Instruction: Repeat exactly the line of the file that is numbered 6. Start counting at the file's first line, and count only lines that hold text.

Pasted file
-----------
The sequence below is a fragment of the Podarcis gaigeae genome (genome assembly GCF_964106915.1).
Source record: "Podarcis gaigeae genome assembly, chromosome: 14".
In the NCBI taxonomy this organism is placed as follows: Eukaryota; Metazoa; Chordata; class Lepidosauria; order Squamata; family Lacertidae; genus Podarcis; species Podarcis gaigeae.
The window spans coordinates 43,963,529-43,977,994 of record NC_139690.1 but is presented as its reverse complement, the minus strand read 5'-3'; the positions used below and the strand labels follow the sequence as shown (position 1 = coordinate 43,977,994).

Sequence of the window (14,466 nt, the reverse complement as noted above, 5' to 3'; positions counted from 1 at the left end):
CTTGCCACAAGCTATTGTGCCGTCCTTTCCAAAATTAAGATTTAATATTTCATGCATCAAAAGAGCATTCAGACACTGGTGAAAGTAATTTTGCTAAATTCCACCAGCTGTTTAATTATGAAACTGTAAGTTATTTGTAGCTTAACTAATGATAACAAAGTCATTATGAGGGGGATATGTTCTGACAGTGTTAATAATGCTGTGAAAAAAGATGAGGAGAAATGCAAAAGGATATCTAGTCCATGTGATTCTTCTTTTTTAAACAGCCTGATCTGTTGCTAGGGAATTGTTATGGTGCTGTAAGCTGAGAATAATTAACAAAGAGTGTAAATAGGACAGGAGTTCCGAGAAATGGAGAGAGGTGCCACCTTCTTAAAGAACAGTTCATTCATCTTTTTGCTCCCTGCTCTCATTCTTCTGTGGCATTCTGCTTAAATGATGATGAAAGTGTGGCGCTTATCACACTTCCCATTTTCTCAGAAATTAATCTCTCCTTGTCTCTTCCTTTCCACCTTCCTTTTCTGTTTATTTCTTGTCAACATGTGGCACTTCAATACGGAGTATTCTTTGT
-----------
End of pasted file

CTTGCCACAAGCTATTGTGCCGTCCTTTCCAAAATTAAGATTTAATATTTCATGCATCAAAAGAGCATTCAGACACTGGTGAAAGTAATTTTGCTAAATTCCACCAGCTGTTTAATTATGAAACTGTAAGTTATTTGTAGCTTAACTAATGATAACAAAGTCATTATGAGGGGGATATGTTCTGACAGTGTTAATAATGCTGTGAAAAAAGATGAGGAGAAATGCAAAAGGATATCTAGTCCATGTGATTCTTCTTTTTTAAACAGCCTGATCTGTTGCTAGGGAATTGTTATGGTGCTGTAAGCTGAGAATAATTAACAAAGAGTGTAAATAGGACAGGAGTTCCGAGAAATGGAGAGAGGTGCCACCTTCTTAAAGAACAGTTCATTCATCTTTTTGCTCCCTGCTCTCATTCTTCTGTGGCATTCTGCTTAAATGATGATGAAAGTGTGGCGCTTATCACACTTCCCATTTTCTCAGAAATTAATCTCTCCTTGTCTCTTCCTTTCCACCTTCCTTTTCTGTTTATTTCTTGTCAACATGTGGCACTTCAATACGGAGTATTCTTTGT